At other instances, Remini mentions Jackson’s “savage hatreds and readiness to violence” (68); his life-long grudges against those he believed to have wronged him, a list that is nearly endless — Jefferson, Madison, Adams, Clay (oh, how he hated Clay…) to name but a few. When it came to the treatment of his slaves (of which he owned many), “his behavior on occasion can only be described as barbaric” (51-2).
Remini takes readers through Jackson’s early legal career, his rise from small-town lawyer to Tennessee Superior Court Judge (a position in which he seems to have been quite successful and respected). We also learn of Jackson’s presumptuous drive for military appointment and respect. When first he ran for Major General of the Tennessee Militia came at a time when he had zero military experience, running against a war hero. After the Governor Sevier handed the election to his own man, Jackson formed a life-long hatred of Sevier — a hatred that simmer until it boiled over into one of the most farcical example of a botched duel I’ve ever read.
Jackson’s eventual military career is one characterized by ruthlessness and blind luck. By Remini’s own descriptions, Jackson was rash, impetuous, and not infrequently was forced to extricate himself and his troops out of situations for which he was responsible. Rather than identifying these instances as reckless, Remini is in awe of his ability to address his mistakes — something Jackson did by transferring blame to others. In one contradictory statement, Remini writes that, Jackson “had kept a force in the field despite massive desertions” (80). Remini ably handles the difficulties Jackson caused for the Monroe administration after he invaded Florida, as well as Jackson’s ruthless conduct of the Seminole War (not to mention the apparently “genius” way Jackson screwed his allies after its conclusion). One area in which Remini comes closest to breaking with his subject is in Jackson’s treatment of the “Indians” — the land theft, the Trail of Tears, and his lifelong mission to purge Tennessee and later more of the United States of the indigenous presence.
Jackson’s presidency, which is seen as a moment of the birth of modern democracy certainly saw a dramatic increase in popular participation from the voting-eligible population. Martin Van Buren (who would succeed him to the presidency) helped create the first “modern” political campaign, one that involved the mass-deployment of allies and grassroots campaigning. What Remini doesn’t appropriately do is explain Jackson’s incredible popularity outside of the West and South. True, the Battle of New Orleans occurred just before news of the Treaty of Ghent arrived in the United States, which (strangely) led many Americans to see the former as a cause of the latter.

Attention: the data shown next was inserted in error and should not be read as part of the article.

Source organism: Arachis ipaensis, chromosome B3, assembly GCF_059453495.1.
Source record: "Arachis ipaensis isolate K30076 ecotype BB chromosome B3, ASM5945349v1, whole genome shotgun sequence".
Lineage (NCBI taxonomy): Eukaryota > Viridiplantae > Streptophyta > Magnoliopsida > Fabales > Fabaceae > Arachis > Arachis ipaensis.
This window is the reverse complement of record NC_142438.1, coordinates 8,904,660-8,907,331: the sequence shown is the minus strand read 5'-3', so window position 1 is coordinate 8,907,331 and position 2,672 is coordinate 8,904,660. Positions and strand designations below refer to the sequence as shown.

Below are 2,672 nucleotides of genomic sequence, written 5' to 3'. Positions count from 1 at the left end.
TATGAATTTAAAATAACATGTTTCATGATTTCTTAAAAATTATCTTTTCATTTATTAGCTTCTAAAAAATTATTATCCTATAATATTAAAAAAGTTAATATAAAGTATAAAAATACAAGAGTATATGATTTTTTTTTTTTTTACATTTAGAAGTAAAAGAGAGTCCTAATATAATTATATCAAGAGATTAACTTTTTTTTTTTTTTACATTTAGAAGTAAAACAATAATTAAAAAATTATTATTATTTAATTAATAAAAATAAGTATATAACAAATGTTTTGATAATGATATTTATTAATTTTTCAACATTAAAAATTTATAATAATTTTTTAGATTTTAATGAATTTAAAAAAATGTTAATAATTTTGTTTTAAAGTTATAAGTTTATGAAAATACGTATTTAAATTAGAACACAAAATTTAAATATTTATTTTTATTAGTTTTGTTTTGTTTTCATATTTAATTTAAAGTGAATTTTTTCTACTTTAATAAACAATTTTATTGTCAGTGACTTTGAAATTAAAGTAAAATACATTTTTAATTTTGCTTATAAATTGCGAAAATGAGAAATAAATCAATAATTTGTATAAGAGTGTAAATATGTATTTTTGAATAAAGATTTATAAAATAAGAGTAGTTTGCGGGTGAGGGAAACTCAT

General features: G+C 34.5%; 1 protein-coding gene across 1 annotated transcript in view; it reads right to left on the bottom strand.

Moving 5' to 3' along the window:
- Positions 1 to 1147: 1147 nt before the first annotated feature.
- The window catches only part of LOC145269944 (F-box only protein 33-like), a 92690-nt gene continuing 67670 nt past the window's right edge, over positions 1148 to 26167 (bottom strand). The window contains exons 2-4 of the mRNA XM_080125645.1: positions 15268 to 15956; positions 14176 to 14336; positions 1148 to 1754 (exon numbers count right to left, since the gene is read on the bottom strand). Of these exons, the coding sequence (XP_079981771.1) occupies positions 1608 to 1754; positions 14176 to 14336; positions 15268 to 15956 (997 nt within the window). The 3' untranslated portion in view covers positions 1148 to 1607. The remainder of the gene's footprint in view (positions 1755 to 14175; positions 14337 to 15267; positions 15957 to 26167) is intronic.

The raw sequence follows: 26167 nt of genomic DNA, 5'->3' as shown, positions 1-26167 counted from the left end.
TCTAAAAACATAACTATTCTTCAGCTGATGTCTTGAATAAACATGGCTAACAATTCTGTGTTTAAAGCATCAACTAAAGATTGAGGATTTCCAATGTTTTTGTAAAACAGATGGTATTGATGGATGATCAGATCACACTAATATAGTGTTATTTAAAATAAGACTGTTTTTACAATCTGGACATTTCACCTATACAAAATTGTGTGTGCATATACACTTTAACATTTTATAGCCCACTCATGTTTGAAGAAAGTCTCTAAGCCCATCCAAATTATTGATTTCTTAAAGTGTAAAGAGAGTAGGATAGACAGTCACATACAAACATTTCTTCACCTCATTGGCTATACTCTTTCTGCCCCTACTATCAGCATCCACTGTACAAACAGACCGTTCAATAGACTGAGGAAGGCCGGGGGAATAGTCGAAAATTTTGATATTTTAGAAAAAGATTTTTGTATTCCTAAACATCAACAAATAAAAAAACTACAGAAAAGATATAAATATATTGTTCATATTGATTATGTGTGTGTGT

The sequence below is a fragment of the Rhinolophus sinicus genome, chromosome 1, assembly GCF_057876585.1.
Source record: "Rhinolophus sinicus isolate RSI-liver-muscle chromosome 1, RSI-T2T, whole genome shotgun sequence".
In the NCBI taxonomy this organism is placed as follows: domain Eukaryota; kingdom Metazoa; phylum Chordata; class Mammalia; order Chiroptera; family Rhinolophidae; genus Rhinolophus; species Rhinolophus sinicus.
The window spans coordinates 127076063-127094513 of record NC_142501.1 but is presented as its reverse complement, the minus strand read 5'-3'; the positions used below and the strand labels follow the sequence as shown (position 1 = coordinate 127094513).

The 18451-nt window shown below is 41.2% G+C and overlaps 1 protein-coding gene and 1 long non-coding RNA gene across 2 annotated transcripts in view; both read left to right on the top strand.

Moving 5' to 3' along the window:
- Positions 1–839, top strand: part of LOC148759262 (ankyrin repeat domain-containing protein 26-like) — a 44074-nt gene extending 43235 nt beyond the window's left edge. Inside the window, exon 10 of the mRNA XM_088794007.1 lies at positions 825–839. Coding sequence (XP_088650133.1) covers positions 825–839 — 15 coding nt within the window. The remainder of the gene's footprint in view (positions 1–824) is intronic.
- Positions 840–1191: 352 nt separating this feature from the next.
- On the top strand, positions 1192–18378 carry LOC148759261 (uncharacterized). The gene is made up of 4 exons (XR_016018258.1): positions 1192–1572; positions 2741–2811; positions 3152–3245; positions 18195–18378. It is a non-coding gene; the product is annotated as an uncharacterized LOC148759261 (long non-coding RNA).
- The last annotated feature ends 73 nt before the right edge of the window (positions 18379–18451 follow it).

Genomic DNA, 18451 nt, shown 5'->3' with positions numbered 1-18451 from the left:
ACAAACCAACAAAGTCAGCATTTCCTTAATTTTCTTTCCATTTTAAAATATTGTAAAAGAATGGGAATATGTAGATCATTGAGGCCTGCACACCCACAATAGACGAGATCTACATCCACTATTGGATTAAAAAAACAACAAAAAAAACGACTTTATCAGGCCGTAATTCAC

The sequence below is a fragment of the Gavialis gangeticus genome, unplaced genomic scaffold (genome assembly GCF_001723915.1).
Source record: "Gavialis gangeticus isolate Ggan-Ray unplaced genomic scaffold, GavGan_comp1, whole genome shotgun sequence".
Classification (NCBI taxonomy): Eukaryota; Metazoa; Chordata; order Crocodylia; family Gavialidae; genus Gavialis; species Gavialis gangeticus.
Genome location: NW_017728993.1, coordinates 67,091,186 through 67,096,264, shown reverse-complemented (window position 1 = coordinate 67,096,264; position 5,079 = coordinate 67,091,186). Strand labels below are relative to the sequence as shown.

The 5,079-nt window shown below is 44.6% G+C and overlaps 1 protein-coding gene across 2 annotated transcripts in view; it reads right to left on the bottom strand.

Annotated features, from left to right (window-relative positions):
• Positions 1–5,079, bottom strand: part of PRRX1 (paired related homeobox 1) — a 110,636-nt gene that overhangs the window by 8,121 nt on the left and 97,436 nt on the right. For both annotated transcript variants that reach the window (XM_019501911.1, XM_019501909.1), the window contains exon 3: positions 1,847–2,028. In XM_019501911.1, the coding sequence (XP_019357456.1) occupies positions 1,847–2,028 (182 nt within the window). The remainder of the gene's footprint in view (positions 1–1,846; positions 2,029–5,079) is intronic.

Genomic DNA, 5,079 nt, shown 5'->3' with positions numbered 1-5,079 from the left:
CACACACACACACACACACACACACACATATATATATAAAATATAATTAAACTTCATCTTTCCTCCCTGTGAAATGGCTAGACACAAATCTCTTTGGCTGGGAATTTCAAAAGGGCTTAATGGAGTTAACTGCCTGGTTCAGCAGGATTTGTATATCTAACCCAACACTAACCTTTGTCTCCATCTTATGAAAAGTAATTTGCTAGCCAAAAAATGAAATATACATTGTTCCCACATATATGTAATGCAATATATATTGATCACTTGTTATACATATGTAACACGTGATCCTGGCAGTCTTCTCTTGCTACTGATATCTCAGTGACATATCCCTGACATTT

The author doesn’t provide much information and explanation of the forces that were involved in the myth-making that preceded Jackson’s unsuccessful 1824 run for the presidency, and continued well after his presidency ended in 1837. J.M. Opal does this to some extent in his very good recent book, Avenging the People (Oxford University Press, 2017). Later this year, David S. and Jeanne T. Heidler will address this in their upcoming book, The Rise of Andrew Jackson (Basic Books, 2018).
As I’ve discovered since reading The Life of Andrew Jackson, if you’ve read one biography of Jackson, you’ve pretty much read them all. Jackson was not the prolific writer that many of his peers were (in his mind, inferiors all), and many of what he did write was lost in a fire at the Hermitage (his plantation). As a result, most of the books I’ve read about Jackson end up feeling quite repetitive. If you only wanted to read one book on Andrew Jackson, and were looking for a mostly positive portrait of the seventh president, then Remini’s single-volume book might suit.
Because I’m currently working on something for which Jackson plays a key part, I will be reading more about the seventh president in the very near future. Next on the docket is Jon Meacham’s Pulitzer Prize-winning American Lion, for which I have higher hopes.